The first analysis of the Bennu asteroid samples that NASA brought to Earth earlier this year has revealed some interesting results. Scientists are still puzzled by the new results of a recent analysis on Bennu asteroid samples. We already knew that Bennu is abundant in water and carbon, but this latest study has raised some questions.
According to a post shared on Nature, scientists working with the new samples from Bennu have been particularly taken aback by the amount of magnesium, sodium, and phosphate found in the skin of the chunks taken from Bennu. This is a composition rarely seen in meteorites, and it has left scientists a bit baffled.
Even though scientists don’t know what to think of the Bennu samples yet, they still have a great deal of work ahead of them when it comes time to analyze them. We still do not have the ability to access the core of the material which is located inside OSIRIS REx’s return canister.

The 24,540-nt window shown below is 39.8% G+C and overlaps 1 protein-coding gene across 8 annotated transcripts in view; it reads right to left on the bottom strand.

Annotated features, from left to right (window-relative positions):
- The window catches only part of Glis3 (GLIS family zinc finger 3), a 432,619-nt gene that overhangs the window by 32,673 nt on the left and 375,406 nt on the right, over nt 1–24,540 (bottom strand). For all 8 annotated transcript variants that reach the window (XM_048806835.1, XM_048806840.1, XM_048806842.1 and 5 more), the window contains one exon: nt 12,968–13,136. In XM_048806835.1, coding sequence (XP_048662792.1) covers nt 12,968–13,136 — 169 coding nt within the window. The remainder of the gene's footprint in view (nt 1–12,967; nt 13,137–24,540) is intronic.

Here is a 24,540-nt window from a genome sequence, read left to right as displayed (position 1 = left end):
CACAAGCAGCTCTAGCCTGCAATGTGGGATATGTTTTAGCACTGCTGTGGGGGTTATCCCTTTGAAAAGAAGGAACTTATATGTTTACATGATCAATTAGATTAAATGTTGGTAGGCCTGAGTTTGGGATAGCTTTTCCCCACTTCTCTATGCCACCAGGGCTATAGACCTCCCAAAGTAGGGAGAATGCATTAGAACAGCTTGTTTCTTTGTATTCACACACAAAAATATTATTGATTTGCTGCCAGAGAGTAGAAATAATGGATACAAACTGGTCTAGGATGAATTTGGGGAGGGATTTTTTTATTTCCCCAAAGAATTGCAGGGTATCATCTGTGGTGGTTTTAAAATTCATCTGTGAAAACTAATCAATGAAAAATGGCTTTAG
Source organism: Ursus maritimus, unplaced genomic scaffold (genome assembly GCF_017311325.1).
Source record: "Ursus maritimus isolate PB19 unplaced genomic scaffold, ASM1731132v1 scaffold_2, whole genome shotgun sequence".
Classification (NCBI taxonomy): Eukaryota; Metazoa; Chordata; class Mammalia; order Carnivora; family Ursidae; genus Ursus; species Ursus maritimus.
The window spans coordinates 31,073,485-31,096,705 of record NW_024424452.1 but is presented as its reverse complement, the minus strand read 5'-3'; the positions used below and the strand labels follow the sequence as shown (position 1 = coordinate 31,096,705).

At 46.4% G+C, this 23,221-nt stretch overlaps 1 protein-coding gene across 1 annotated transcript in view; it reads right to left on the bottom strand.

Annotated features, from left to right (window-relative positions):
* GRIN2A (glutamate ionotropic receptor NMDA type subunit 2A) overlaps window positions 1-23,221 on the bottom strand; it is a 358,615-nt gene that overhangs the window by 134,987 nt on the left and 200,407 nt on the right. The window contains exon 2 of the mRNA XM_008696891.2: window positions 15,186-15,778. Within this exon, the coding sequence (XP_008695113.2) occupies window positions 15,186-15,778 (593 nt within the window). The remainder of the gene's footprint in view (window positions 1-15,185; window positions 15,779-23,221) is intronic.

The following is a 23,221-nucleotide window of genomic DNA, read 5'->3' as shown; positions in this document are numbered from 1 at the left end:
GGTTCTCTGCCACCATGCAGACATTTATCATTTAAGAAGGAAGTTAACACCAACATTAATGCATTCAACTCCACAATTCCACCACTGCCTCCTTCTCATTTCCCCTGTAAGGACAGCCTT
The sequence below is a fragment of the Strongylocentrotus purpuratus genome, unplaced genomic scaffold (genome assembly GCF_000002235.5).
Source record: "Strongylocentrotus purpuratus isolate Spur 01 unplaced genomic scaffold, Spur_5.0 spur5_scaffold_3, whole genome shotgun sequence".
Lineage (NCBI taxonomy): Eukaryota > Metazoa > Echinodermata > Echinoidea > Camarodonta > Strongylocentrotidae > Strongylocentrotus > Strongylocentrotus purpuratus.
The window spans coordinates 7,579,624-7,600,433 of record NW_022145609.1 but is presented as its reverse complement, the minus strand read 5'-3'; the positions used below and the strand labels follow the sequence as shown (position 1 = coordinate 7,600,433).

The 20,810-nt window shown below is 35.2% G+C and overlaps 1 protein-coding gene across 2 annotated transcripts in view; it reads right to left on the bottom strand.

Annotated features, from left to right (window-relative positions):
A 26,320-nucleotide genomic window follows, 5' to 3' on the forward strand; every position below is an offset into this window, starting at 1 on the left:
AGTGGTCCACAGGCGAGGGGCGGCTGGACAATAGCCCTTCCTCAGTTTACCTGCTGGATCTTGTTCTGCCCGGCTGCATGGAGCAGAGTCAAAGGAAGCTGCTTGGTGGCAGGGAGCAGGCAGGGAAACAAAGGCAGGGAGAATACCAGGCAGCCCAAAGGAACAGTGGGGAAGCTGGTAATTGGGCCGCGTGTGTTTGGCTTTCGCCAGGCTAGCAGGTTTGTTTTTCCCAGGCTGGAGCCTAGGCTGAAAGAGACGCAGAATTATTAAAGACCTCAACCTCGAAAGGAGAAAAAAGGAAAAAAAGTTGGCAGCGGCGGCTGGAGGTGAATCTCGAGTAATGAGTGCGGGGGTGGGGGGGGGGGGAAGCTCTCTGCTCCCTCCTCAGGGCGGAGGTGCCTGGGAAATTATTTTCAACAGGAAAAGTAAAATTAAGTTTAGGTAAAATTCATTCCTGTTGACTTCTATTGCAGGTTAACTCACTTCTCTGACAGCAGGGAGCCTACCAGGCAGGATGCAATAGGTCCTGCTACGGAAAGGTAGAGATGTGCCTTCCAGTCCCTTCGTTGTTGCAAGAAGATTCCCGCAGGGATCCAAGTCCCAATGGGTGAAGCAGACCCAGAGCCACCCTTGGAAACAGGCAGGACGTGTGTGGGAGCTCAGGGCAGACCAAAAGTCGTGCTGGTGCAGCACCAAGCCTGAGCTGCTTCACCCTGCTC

NASA has been working on a screwdriver to remove the final screws that hold that section of the canister shut, allowing scientists access to all of Bennu’s samples. For now, though, there are plenty of pieces that were caught outside the canister, including a massive 3. 5-centimeter-long rock, the biggest collected at Bennu thus far.
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This particular rock actually jammed the spacecraft’s collection mechanism when it was sucked up. It’s a dark color, almost to the point of being black, Nature reports, and it has a bluish sheen. It’s very similar to the boulders found on the surface of the asteroid, scientists say.
The scientists are still trying to figure out the other pieces that were taken by the spacecraft. They are lighter colored but just as mysterious. So far, astronomers and curators have cataloged more than 1,000 Bennu samples, the report states. This is only for those Bennu samples that have a minimum size of half a millimeter.
The post Bennu asteroid samples still have scientists scratching their heads appeared first on BGR.